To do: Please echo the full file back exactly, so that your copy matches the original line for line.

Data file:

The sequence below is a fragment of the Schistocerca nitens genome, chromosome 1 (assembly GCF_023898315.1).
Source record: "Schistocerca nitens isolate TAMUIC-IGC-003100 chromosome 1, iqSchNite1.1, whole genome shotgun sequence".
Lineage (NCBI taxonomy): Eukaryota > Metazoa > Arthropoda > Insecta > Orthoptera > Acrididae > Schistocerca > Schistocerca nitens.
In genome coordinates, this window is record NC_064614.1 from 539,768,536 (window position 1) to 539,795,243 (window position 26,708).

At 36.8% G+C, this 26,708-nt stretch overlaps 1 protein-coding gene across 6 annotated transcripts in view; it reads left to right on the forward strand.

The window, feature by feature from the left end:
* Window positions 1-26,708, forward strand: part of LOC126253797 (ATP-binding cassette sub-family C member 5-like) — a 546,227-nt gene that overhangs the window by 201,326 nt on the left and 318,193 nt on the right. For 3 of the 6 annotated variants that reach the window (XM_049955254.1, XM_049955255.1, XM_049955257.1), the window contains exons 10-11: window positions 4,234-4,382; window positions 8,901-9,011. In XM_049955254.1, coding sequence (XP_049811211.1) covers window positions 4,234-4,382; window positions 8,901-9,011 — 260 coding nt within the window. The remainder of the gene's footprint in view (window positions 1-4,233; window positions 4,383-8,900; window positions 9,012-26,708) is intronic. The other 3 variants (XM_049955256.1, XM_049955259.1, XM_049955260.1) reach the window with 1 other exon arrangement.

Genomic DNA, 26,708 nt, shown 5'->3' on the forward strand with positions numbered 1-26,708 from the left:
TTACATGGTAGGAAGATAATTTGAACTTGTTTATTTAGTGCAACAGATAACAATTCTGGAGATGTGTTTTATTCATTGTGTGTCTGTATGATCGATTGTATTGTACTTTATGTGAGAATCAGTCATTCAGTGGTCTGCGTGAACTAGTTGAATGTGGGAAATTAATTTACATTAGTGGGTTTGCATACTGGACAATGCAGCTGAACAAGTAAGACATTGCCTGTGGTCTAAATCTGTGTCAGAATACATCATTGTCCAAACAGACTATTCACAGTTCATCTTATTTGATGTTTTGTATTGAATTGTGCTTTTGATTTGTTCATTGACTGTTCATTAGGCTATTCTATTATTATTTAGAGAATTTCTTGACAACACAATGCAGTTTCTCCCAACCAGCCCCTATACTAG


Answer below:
The sequence below is a fragment of the Schistocerca nitens genome, chromosome 1 (assembly GCF_023898315.1).
Source record: "Schistocerca nitens isolate TAMUIC-IGC-003100 chromosome 1, iqSchNite1.1, whole genome shotgun sequence".
Lineage (NCBI taxonomy): Eukaryota > Metazoa > Arthropoda > Insecta > Orthoptera > Acrididae > Schistocerca > Schistocerca nitens.
In genome coordinates, this window is record NC_064614.1 from 539,768,536 (window position 1) to 539,795,243 (window position 26,708).

At 36.8% G+C, this 26,708-nt stretch overlaps 1 protein-coding gene across 6 annotated transcripts in view; it reads left to right on the forward strand.

The window, feature by feature from the left end:
* Window positions 1-26,708, forward strand: part of LOC126253797 (ATP-binding cassette sub-family C member 5-like) — a 546,227-nt gene that overhangs the window by 201,326 nt on the left and 318,193 nt on the right. For 3 of the 6 annotated variants that reach the window (XM_049955254.1, XM_049955255.1, XM_049955257.1), the window contains exons 10-11: window positions 4,234-4,382; window positions 8,901-9,011. In XM_049955254.1, coding sequence (XP_049811211.1) covers window positions 4,234-4,382; window positions 8,901-9,011 — 260 coding nt within the window. The remainder of the gene's footprint in view (window positions 1-4,233; window positions 4,383-8,900; window positions 9,012-26,708) is intronic. The other 3 variants (XM_049955256.1, XM_049955259.1, XM_049955260.1) reach the window with 1 other exon arrangement.

Genomic DNA, 26,708 nt, shown 5'->3' on the forward strand with positions numbered 1-26,708 from the left:
TTACATGGTAGGAAGATAATTTGAACTTGTTTATTTAGTGCAACAGATAACAATTCTGGAGATGTGTTTTATTCATTGTGTGTCTGTATGATCGATTGTATTGTACTTTATGTGAGAATCAGTCATTCAGTGGTCTGCGTGAACTAGTTGAATGTGGGAAATTAATTTACATTAGTGGGTTTGCATACTGGACAATGCAGCTGAACAAGTAAGACATTGCCTGTGGTCTAAATCTGTGTCAGAATACATCATTGTCCAAACAGACTATTCACAGTTCATCTTATTTGATGTTTTGTATTGAATTGTGCTTTTGATTTGTTCATTGACTGTTCATTAGGCTATTCTATTATTATTTAGAGAATTTCTTGACAACACAATGCAGTTTCTCCCAACCAGCCCCTATACTAG